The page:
Primary is shaping up to be a dynamic and vigorous breed | Letters to the Editor

Last week, the Foxboro Republican town council welcomed Emily Burns, congresswoman from District 4 in Massachusetts. She is a first-time candidate in the Republican primary against retired Air Force Col. Julie Hall, 30. Hall ran for the open seat last year, which Democrat Jake Auchincloss won between 61% and 39%. Colonel Hall received over 160,000 votes, which is the highest number of any Republican challengers in the former seat of Barney Frank.

The main one forms a dynamic and vigorous race, as Burns seems to be a formidable opponent of Colonel Hall. Burns appears to be a single problem candidate focusing on the effects of the virus over the past two years, on how the rules, guidelines, recommendations and mandates have affected us as a society as well as the development of our children in missing so much time in school.

She describes herself as angry and “pissed off” for the past two years. She pointed out that her main opponent did well last year getting 39% of the vote, but felt she could improve that due to her financial situation, saying she could buy the election if she wanted to. .

She said Hall’s limit on fundraising and personal wealth would hurt her and create a ceiling that Hall could not overcome. She cited this as the main reason she will make a better candidate against Auchincloss in the general election, apparently making her personal finances part of her campaign platform, going so far as to say that she recently held a fundraiser. fund “at my home in New Hampshire”.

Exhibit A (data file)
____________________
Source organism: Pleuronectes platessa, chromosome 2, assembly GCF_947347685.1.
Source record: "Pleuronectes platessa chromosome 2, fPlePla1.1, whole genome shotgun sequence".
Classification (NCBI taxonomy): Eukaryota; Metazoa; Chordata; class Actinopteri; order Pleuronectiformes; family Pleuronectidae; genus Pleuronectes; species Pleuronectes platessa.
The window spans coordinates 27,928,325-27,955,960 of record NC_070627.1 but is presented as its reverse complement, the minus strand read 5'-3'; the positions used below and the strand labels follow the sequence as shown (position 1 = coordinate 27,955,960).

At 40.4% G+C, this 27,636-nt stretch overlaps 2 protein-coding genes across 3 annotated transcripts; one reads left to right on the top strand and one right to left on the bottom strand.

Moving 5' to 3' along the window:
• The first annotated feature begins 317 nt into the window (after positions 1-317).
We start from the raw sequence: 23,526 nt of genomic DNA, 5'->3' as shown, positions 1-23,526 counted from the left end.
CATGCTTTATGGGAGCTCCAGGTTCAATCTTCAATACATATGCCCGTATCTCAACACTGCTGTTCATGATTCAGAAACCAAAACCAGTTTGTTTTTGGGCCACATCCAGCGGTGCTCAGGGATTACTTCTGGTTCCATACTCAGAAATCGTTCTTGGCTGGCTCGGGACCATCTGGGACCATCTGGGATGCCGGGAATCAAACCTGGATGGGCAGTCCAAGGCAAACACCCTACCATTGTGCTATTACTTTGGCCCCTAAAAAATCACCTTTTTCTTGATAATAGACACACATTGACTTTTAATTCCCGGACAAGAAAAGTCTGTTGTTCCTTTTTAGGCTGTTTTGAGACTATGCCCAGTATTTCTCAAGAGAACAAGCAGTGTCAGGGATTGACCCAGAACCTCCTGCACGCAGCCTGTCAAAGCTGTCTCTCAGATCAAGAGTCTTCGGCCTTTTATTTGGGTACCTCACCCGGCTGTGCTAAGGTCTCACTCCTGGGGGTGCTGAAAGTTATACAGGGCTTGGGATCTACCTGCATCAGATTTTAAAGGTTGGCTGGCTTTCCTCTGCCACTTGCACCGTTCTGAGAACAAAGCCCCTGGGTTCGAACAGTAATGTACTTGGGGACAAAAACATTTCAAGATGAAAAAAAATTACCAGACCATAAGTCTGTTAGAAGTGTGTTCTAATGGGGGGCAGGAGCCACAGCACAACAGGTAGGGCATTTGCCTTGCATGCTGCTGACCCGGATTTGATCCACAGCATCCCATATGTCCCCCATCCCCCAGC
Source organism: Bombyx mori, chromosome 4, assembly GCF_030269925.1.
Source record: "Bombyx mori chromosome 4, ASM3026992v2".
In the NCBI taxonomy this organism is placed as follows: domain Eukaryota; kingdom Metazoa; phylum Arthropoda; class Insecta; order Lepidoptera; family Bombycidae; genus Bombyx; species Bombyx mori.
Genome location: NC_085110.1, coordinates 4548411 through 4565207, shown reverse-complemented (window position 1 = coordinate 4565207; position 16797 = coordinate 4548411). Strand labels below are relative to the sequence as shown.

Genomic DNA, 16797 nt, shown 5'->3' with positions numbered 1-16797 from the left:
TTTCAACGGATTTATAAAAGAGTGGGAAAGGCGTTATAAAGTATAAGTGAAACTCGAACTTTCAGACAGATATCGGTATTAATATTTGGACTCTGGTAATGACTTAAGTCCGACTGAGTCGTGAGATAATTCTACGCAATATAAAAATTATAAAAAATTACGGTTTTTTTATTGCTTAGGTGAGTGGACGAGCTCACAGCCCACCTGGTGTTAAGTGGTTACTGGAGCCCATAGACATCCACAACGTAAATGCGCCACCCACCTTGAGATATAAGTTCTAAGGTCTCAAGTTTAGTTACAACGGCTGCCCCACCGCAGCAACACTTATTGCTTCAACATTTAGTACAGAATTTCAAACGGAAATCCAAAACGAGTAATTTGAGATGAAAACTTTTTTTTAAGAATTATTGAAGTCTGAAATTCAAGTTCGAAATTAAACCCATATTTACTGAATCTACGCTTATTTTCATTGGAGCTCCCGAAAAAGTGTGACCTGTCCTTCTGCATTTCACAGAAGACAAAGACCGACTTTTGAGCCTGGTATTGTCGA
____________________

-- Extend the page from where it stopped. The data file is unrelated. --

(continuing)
Burns also believes she has “more fire in her stomach” because her three school-aged children are younger than Colonel Hall’s son, ignoring the fact that Colonel Hall has a grandchild. not that the age of a child or grandchild should have any bearing on someone’s passion, or “fire in the womb”. There was a tinge of ageism in his comments.

Burns has been portrayed as a libertarian at least twice in The Sun Chronicle. When asked if she had yet officially changed her affiliation with a Republican party or was concerned about not being able to participate in the poll, she said that she had never been a registered libertarian, that the newspaper had hurt her cited, to which the term “fake news” was dropped. , in a room full of laughter.

Someone asked her if she was a Trump supporter, and she deviated by simply saying that she voted for the former president in 2020. The person followed by noting that she underlined 2020 but didn’t. not mentioned 2016, to which Burns said she voted for libertarian candidate Gary Johnson, who answered the question about what he would do in Aleppo by asking, “What is Aleppo?”

All in all, it’s interesting to have two Republicans vying for that seat, when it’s often difficult to find a candidate against an incumbent Democrat. This should make for an exciting political season over the next year.

Ms. Burns, raised in Utah, moved to Massachusetts after college and currently lives in Newton.

This writer is a resident of Foxboro.

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